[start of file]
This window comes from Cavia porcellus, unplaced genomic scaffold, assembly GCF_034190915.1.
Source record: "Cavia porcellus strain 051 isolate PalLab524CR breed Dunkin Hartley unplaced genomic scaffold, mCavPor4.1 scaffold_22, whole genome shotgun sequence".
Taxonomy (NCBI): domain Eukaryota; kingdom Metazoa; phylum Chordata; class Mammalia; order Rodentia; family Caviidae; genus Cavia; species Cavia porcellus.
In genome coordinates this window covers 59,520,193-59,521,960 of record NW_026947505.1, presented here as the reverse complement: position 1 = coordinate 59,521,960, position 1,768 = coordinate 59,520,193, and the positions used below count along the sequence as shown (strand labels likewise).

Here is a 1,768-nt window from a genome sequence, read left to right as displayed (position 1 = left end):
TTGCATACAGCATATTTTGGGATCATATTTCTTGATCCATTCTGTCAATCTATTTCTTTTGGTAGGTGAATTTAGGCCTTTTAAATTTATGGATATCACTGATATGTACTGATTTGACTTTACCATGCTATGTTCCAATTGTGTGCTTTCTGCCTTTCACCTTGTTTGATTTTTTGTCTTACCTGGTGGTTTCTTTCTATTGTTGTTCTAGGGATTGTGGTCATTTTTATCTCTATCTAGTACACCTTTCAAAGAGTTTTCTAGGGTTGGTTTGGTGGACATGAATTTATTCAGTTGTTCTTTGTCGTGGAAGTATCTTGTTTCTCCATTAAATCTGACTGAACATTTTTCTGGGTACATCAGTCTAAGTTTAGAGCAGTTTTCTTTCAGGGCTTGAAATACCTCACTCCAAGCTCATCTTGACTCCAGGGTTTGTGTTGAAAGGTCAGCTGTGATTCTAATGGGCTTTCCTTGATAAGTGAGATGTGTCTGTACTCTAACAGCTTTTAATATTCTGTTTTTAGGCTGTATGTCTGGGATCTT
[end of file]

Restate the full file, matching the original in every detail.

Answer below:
This window comes from Cavia porcellus, unplaced genomic scaffold, assembly GCF_034190915.1.
Source record: "Cavia porcellus strain 051 isolate PalLab524CR breed Dunkin Hartley unplaced genomic scaffold, mCavPor4.1 scaffold_22, whole genome shotgun sequence".
Taxonomy (NCBI): domain Eukaryota; kingdom Metazoa; phylum Chordata; class Mammalia; order Rodentia; family Caviidae; genus Cavia; species Cavia porcellus.
In genome coordinates this window covers 59,520,193-59,521,960 of record NW_026947505.1, presented here as the reverse complement: position 1 = coordinate 59,521,960, position 1,768 = coordinate 59,520,193, and the positions used below count along the sequence as shown (strand labels likewise).

Here is a 1,768-nt window from a genome sequence, read left to right as displayed (position 1 = left end):
TTGCATACAGCATATTTTGGGATCATATTTCTTGATCCATTCTGTCAATCTATTTCTTTTGGTAGGTGAATTTAGGCCTTTTAAATTTATGGATATCACTGATATGTACTGATTTGACTTTACCATGCTATGTTCCAATTGTGTGCTTTCTGCCTTTCACCTTGTTTGATTTTTTGTCTTACCTGGTGGTTTCTTTCTATTGTTGTTCTAGGGATTGTGGTCATTTTTATCTCTATCTAGTACACCTTTCAAAGAGTTTTCTAGGGTTGGTTTGGTGGACATGAATTTATTCAGTTGTTCTTTGTCGTGGAAGTATCTTGTTTCTCCATTAAATCTGACTGAACATTTTTCTGGGTACATCAGTCTAAGTTTAGAGCAGTTTTCTTTCAGGGCTTGAAATACCTCACTCCAAGCTCATCTTGACTCCAGGGTTTGTGTTGAAAGGTCAGCTGTGATTCTAATGGGCTTTCCTTGATAAGTGAGATGTGTCTGTACTCTAACAGCTTTTAATATTCTGTTTTTAGGCTGTATGTCTGGGATCTT